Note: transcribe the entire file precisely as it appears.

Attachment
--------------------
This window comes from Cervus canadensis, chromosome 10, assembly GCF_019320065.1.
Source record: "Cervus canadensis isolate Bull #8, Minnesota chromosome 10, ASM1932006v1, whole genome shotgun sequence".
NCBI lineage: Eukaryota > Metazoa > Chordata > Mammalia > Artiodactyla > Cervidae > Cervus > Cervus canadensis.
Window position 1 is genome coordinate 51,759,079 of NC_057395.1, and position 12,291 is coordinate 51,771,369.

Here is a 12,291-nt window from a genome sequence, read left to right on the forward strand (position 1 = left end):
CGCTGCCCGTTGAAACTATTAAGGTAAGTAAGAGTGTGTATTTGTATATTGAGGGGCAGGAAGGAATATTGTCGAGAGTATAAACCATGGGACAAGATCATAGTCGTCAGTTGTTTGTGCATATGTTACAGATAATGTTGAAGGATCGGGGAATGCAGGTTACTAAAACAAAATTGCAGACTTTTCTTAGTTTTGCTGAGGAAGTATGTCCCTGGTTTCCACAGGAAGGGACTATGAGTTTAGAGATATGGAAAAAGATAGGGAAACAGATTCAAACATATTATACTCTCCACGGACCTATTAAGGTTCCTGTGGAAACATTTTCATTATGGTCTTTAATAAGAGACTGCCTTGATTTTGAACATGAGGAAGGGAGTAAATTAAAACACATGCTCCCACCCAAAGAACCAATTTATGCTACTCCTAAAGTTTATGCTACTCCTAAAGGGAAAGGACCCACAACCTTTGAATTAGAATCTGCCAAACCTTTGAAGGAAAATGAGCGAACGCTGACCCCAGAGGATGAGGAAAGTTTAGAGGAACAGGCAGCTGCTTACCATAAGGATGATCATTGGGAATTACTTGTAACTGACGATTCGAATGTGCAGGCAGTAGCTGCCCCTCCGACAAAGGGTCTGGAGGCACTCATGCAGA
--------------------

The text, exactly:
This window comes from Cervus canadensis, chromosome 10, assembly GCF_019320065.1.
Source record: "Cervus canadensis isolate Bull #8, Minnesota chromosome 10, ASM1932006v1, whole genome shotgun sequence".
NCBI lineage: Eukaryota > Metazoa > Chordata > Mammalia > Artiodactyla > Cervidae > Cervus > Cervus canadensis.
Window position 1 is genome coordinate 51,759,079 of NC_057395.1, and position 12,291 is coordinate 51,771,369.

Here is a 12,291-nt window from a genome sequence, read left to right on the forward strand (position 1 = left end):
CGCTGCCCGTTGAAACTATTAAGGTAAGTAAGAGTGTGTATTTGTATATTGAGGGGCAGGAAGGAATATTGTCGAGAGTATAAACCATGGGACAAGATCATAGTCGTCAGTTGTTTGTGCATATGTTACAGATAATGTTGAAGGATCGGGGAATGCAGGTTACTAAAACAAAATTGCAGACTTTTCTTAGTTTTGCTGAGGAAGTATGTCCCTGGTTTCCACAGGAAGGGACTATGAGTTTAGAGATATGGAAAAAGATAGGGAAACAGATTCAAACATATTATACTCTCCACGGACCTATTAAGGTTCCTGTGGAAACATTTTCATTATGGTCTTTAATAAGAGACTGCCTTGATTTTGAACATGAGGAAGGGAGTAAATTAAAACACATGCTCCCACCCAAAGAACCAATTTATGCTACTCCTAAAGTTTATGCTACTCCTAAAGGGAAAGGACCCACAACCTTTGAATTAGAATCTGCCAAACCTTTGAAGGAAAATGAGCGAACGCTGACCCCAGAGGATGAGGAAAGTTTAGAGGAACAGGCAGCTGCTTACCATAAGGATGATCATTGGGAATTACTTGTAACTGACGATTCGAATGTGCAGGCAGTAGCTGCCCCTCCGACAAAGGGTCTGGAGGCACTCATGCAGA